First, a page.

First published in The Times, Tuesday May 24 2016
To say that Roger Casement was a complex and paradoxical figure is something of an understatement. A Protestant, born to an Anglo-Irish family, he worked as a diplomat for the British government, receiving a knighthood. Yet he is remembered today as the revolutionary Irish nationalist who attempted to enlist German military aid for the 1916 Easter Uprising.
“I have developed a number of voices,” acknowledges Casement (Benny Young) at the outset of Peter Arnott’s play, which invites us to chew over such intricacies of identity as well as oppression in its many forms, political action and responsibility. Rather than attempting to illuminate his protagonist in monologue form, Arnott gains a more satisfying purchase on his historical research by dramatising Casement’s initial interview at Scotland Yard, following his arrest in Co Kerry three days before the uprising.
Pic: John Johnston
The slow-building tension of these scenes of interrogation reveals much about attitudes on both sides of the legal and political divide. Casement gradually opens up about his distrust of imperialism, forged during his pioneering investigations into forced labour and human rights atrocities in colonial Africa.
Facing him across the interview table is the cool and measured Captain Hall (Stephen Clyde), who at first appears inclined to offer his celebrated prisoner an escape from the hangman’s noose with a plea bargain. Hall’s dismissal of Irish nationalists as “children” inadvertently chimes with Casement’s objection to the infantilism and debasement of colonised peoples. “We don’t exist for you except when we’re dangerous,” he protests.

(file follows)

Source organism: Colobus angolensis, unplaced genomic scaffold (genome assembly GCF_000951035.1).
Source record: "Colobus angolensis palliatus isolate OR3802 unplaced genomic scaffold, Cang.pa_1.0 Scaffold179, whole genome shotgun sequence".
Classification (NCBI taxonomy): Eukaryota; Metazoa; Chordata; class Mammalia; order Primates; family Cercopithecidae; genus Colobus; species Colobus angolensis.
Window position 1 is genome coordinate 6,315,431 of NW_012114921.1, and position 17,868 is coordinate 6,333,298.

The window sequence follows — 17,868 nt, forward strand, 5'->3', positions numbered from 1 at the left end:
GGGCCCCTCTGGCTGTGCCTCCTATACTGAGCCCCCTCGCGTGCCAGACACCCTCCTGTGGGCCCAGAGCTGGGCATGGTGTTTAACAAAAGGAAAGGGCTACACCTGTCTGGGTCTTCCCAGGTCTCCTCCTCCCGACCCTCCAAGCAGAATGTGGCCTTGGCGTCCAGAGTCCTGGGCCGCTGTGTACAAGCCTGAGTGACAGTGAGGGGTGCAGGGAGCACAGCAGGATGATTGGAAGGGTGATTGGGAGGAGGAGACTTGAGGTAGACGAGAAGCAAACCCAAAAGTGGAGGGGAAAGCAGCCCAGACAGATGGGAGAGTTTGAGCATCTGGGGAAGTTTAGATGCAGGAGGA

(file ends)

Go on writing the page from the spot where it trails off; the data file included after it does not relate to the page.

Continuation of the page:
Pic: John Johnston
What rouses Hall to violence (and what appears to have done for Casement, who was executed for high treason) is the discovery of a diary detailing the captive’s sexual encounters, real or imaginary, with young men. Hall’s anger at Casement’s opposition to Britain and her empire is aggravated by disgust at what he sees as the man’s betrayal of his sex. To contemporary eyes, of course, Casement’s reluctance to suppress either aspect of his disposition is what makes him heroic.
As befits the complexities of his subject, Arnott’s play is a dense piece of writing that occasionally labours under the weight of its historical backstory. After a hesitant opening the piece gains levity in Andy Arnold’s production (part of the Tron’s Mayfesto season) from scenes of flashback to Casement’s arrest, recollections of his time in Africa, video footage of the uprising and ironic references to Scotland’s own quest for a settled identity. The final encounter between Casement and his inquisitor is particularly effectively staged, with both actors responding expertly to the nuances of the writing.